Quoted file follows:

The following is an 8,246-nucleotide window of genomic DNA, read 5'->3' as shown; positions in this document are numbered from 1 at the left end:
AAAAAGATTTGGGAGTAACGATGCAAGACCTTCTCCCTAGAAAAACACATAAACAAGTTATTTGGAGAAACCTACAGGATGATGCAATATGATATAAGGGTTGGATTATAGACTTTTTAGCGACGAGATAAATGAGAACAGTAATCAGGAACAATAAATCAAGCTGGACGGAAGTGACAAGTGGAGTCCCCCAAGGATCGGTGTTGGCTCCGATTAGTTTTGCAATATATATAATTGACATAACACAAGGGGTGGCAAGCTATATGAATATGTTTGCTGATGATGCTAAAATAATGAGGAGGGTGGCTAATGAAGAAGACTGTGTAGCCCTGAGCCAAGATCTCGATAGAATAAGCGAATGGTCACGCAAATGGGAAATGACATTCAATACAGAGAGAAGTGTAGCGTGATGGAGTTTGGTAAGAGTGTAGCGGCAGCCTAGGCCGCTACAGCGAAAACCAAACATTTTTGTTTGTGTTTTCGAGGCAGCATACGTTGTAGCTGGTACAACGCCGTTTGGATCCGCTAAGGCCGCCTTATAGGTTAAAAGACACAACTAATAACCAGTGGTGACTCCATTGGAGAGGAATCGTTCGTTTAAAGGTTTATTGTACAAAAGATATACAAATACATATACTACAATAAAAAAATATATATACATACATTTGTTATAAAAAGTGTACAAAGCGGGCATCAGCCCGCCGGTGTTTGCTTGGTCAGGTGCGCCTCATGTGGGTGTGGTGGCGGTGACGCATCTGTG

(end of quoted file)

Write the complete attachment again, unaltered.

The following is an 8,246-nucleotide window of genomic DNA, read 5'->3' as shown; positions in this document are numbered from 1 at the left end:
AAAAAGATTTGGGAGTAACGATGCAAGACCTTCTCCCTAGAAAAACACATAAACAAGTTATTTGGAGAAACCTACAGGATGATGCAATATGATATAAGGGTTGGATTATAGACTTTTTAGCGACGAGATAAATGAGAACAGTAATCAGGAACAATAAATCAAGCTGGACGGAAGTGACAAGTGGAGTCCCCCAAGGATCGGTGTTGGCTCCGATTAGTTTTGCAATATATATAATTGACATAACACAAGGGGTGGCAAGCTATATGAATATGTTTGCTGATGATGCTAAAATAATGAGGAGGGTGGCTAATGAAGAAGACTGTGTAGCCCTGAGCCAAGATCTCGATAGAATAAGCGAATGGTCACGCAAATGGGAAATGACATTCAATACAGAGAGAAGTGTAGCGTGATGGAGTTTGGTAAGAGTGTAGCGGCAGCCTAGGCCGCTACAGCGAAAACCAAACATTTTTGTTTGTGTTTTCGAGGCAGCATACGTTGTAGCTGGTACAACGCCGTTTGGATCCGCTAAGGCCGCCTTATAGGTTAAAAGACACAACTAATAACCAGTGGTGACTCCATTGGAGAGGAATCGTTCGTTTAAAGGTTTATTGTACAAAAGATATACAAATACATATACTACAATAAAAAAATATATATACATACATTTGTTATAAAAAGTGTACAAAGCGGGCATCAGCCCGCCGGTGTTTGCTTGGTCAGGTGCGCCTCATGTGGGTGTGGTGGCGGTGACGCATCTGTG